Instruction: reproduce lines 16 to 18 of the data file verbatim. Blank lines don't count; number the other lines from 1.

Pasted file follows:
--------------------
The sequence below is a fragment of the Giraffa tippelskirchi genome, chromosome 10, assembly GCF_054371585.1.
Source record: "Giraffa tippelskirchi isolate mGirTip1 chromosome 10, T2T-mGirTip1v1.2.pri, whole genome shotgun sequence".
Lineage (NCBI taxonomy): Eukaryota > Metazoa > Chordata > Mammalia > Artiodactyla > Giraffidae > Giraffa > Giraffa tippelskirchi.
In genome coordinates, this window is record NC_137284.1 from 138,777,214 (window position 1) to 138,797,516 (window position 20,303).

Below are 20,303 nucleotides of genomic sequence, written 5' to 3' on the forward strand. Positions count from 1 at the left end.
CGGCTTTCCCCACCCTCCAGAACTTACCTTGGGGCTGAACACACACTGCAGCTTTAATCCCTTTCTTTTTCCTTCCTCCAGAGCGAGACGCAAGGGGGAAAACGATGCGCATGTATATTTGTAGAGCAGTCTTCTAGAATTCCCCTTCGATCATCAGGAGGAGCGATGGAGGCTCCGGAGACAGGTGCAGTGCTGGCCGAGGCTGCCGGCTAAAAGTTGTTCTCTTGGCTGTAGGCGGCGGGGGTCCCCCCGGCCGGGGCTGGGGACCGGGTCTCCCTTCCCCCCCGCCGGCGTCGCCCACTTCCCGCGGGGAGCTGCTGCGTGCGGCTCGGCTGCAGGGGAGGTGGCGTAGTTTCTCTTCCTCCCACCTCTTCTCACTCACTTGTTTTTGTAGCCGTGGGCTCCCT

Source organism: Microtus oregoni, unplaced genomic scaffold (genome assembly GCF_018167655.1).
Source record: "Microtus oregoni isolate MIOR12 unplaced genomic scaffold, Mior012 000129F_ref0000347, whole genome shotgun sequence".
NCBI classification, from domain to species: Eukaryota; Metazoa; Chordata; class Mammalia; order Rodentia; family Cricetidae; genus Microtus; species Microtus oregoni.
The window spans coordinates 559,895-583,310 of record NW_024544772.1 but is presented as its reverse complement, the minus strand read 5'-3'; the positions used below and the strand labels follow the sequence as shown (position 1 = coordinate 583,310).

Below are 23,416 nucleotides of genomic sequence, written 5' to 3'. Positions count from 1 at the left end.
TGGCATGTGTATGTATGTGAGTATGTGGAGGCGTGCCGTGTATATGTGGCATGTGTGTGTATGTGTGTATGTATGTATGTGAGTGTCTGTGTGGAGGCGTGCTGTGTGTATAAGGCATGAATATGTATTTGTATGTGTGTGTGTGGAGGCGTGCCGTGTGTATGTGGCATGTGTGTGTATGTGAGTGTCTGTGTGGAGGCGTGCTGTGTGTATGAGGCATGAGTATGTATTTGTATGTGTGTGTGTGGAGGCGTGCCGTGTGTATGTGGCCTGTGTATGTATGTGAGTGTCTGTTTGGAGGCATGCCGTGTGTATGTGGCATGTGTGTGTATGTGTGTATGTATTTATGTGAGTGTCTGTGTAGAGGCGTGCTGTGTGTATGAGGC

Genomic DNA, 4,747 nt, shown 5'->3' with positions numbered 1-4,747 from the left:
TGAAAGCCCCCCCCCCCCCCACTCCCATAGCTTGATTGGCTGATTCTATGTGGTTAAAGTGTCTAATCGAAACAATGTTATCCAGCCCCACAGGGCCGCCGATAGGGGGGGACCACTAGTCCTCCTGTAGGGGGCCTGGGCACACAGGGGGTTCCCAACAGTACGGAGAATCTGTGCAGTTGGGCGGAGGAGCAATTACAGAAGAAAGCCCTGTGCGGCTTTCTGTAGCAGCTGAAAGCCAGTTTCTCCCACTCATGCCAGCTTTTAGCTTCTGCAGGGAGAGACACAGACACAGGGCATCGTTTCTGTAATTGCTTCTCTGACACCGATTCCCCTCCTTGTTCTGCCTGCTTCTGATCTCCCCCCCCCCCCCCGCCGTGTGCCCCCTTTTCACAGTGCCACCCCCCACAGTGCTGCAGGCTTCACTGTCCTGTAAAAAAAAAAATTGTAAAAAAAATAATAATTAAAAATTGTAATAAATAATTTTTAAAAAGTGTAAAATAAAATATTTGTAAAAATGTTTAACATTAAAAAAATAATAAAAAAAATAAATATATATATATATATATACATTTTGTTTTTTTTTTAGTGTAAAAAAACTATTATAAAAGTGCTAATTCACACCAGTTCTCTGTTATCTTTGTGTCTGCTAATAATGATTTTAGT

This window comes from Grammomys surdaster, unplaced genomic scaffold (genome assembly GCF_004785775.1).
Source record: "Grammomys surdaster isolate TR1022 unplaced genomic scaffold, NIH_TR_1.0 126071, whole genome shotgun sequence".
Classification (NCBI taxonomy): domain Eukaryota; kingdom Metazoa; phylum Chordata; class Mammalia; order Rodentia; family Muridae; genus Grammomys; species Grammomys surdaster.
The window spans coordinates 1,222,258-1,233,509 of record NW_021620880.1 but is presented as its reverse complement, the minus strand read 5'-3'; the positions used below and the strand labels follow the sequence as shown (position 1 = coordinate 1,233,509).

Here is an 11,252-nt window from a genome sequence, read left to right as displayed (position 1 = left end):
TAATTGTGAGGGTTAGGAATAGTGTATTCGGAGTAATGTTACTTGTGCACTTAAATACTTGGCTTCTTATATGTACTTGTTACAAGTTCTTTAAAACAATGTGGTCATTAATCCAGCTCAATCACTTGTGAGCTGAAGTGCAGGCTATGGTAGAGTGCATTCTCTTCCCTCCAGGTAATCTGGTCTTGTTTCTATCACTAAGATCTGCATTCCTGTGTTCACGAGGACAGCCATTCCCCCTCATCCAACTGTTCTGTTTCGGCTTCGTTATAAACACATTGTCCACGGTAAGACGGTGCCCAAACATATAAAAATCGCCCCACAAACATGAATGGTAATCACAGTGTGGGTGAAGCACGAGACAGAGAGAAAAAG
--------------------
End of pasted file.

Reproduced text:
Source record: "Grammomys surdaster isolate TR1022 unplaced genomic scaffold, NIH_TR_1.0 126071, whole genome shotgun sequence".
Classification (NCBI taxonomy): domain Eukaryota; kingdom Metazoa; phylum Chordata; class Mammalia; order Rodentia; family Muridae; genus Grammomys; species Grammomys surdaster.
The window spans coordinates 1,222,258-1,233,509 of record NW_021620880.1 but is presented as its reverse complement, the minus strand read 5'-3'; the positions used below and the strand labels follow the sequence as shown (position 1 = coordinate 1,233,509).